China: Environmental Degradation and Government Response

31 Mar, 2013    ·   3865

Namrata Hasija emphasises on the criticality of implementing stricter policy reforms to address the issue

Namrata Hasija
Namrata Hasija
Senior Research Officer

The thick smog covering Beijing and the great swathes of territory in the north and east, has led to the declaration of "Code Yellow," meaning the highest level of air pollution. Almost 11000 carcasses of pigs have been removed from the Huangpu River, which is a major source of drinking water for Shanghai; 1000 dead ducks were found in the Nanhe River in Pengshan county, Sichuan province.

What have been the varied responses of the government and society? Why are stricter laws not being implemented despite the growing awareness about environmental conditions amongst China’s political elite?

Official and Unofficial Responses: Government versus Blogosphere
The above developments led the Ministry of Environmental Protection of China to issue a notice in March 2013 to Chinese regional authorities, asking them to make efforts towards monitoring air pollution, and the general impact of pollution; towards prevention of population explosion, promoting the health of the existing population, and spreading awareness about the current environmental situation in China amongst its citizens.

Chinese authorities have been investigating the reason for these incidents but, as of now, no information has been released. Officials have, however, declared the water of both rivers safe for drinking. Laboratory tests have identified that some of the pig carcasses had porcine circovirus, a common disease that affects pigs but does not affect humans. Reports suggest the dead pigs may have been dumped from pig farms in Jiaxing, upstream of Shanghai. However, farmers have refused such allegations. In the case of the dead ducks in the Nanhe River, the reason of their deaths has not yet been determined as the officials say that their bodies were already decomposed.

The response of the citizens and bloggers is that of concern and criticism for the slow government response. China’s citizens have questioned the officials in the state-run dailies, on account of declaring the obviously contaminated waters of both rivers safe enough to drink. Indeed, bloggers have started a debate with many asking to forward the message to ask the city’s mayor and water authorities if they would be the first ones to drink the meat soup. Bloggers are also worried as to what will happen if live infected pigs find their way to food stores, as pork figures as a main ingredient in the diet of the Chinese people. One blogger, poet Pan Ting, was invited to “drink tea” by security officials after she asked her followers online to “take a stroll” along the Huangpu. This meant that she was called in to report about her alleged call for protest, and was asked to hand over all her communication devices. The episode has spawned a grim joke in the Chinese blogosphere: “In Beijing, you can get free cigarettes just by opening a window, but in Shanghai, you can have free pork chop soup just by turning on the tap.”

Major Issues Preventing Stricter Laws
The new Chinese leadership seems to acknowledge the crises more openly with the new Premier accepting the fact that the initial thrust on GDP growth was at the cost of the environment. This has especially been true in the years post liberalisation.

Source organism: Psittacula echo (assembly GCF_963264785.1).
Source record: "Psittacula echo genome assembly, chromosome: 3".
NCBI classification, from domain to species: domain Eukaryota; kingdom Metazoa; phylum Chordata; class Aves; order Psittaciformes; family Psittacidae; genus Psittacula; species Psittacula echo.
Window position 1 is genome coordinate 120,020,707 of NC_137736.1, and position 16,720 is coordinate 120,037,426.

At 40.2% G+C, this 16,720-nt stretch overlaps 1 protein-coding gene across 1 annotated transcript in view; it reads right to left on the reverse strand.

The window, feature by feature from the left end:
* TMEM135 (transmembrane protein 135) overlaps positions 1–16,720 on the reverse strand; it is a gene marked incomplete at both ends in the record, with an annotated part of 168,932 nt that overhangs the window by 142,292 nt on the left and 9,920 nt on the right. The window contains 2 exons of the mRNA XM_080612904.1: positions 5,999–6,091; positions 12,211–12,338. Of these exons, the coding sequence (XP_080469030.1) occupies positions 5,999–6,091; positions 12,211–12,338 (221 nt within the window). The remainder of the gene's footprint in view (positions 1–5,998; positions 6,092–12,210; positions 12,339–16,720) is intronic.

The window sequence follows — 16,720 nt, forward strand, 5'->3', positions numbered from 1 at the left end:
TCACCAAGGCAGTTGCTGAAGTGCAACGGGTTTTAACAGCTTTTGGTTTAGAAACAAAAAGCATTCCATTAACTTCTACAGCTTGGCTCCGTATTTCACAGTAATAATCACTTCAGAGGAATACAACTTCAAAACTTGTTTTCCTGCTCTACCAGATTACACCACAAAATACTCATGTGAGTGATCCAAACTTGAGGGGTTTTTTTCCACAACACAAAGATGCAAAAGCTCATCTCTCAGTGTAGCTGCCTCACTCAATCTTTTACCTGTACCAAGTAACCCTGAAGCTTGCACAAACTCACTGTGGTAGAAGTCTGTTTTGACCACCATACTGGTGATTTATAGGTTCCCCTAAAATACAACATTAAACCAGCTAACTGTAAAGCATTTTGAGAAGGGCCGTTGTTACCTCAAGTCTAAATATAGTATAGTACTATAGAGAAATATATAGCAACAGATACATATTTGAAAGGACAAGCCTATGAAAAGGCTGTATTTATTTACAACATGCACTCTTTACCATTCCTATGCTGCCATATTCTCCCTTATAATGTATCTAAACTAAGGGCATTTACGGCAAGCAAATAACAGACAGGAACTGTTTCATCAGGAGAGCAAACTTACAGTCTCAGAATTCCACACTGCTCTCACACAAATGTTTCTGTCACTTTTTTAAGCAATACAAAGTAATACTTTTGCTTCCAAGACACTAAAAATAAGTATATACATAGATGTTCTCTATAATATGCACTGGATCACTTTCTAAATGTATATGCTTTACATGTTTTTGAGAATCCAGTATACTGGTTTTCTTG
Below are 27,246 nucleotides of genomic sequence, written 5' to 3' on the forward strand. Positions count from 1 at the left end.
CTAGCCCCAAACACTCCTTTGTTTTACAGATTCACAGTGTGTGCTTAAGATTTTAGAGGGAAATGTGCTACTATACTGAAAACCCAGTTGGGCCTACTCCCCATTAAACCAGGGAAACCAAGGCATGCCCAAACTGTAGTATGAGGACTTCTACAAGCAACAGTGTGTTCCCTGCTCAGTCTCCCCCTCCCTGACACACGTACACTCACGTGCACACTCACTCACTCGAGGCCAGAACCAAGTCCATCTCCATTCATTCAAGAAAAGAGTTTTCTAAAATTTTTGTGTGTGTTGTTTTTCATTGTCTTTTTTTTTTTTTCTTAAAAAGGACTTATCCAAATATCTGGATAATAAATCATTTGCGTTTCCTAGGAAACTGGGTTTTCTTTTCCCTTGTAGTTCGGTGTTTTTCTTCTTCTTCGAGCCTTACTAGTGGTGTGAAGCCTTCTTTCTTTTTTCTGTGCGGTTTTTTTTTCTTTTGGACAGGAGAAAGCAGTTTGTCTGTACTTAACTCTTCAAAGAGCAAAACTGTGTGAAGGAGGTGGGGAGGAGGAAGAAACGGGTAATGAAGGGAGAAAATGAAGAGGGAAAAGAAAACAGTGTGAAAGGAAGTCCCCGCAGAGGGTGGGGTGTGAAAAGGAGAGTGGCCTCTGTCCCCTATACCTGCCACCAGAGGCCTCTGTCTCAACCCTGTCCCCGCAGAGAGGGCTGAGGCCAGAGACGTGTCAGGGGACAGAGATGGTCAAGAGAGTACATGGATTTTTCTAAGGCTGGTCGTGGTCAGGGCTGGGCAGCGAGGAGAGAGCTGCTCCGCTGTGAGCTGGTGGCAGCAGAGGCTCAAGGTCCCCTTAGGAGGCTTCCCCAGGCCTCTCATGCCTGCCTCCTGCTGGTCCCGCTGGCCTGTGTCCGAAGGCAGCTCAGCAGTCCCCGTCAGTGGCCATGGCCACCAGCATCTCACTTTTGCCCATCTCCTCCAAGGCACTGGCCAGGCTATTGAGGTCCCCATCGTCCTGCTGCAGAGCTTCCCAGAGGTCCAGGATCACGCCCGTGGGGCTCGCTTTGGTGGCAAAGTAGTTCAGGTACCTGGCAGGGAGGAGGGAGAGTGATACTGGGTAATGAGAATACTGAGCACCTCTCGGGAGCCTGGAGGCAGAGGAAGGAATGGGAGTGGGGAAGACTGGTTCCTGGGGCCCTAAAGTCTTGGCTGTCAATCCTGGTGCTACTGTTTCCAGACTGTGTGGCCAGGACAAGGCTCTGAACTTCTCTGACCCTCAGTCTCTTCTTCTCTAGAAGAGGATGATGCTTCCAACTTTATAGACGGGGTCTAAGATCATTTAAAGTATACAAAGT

However, now China cannot make economic progress at the cost of the environment, as this will no longer satisfy the people, either within China or the rest of the world. He also accepted social surveillance on this, though he maintained that this path would be difficult, as the government will have to shake up vested interests in order to succeed. However, the concern for the degrading environment could also be seen in the National People’s Congress where the Minister of Environmental Protection (MEP), Zhou Shengxian, was re-appointed, but received the least number of votes for any minister.

Though concern is growing, the infighting within the government bureaucracy is one of the biggest obstacles to enacting stronger environmental policies. According to government data and interviews with people involved in policy negotiations, state-owned enterprises - especially China’s oil and power companies - have been putting profits ahead of health in working to outflank new rules. China still relies heavily on coal for its energy, which has resulted in the country being the number one greenhouse gas polluter in the world. With the increasing number of respiratory problems, and rising cases of asthma, lung cancer, and the like amongst its citizens; and the glare of the international spotlight on the country, it is becoming difficult for the Chinese government to ignore this crisis. Despite this, Melanie Hart, a policy analyst for the Centre for American Progress has said that no big changes will be made before 2015 as China is in the middle of its 12th Five Year Plan, which is dedicated to reduce carbon.

Though the Chinese state and media are not hiding the issues and problems related to environment degradation, the obstacles in bringing about strict reforms have also been identified. The question however, remains whether the new leadership is ready to really put environment before economic growth. Secondly, even if they introduce such reforms, will the strong business lobbies accept reforms over profit?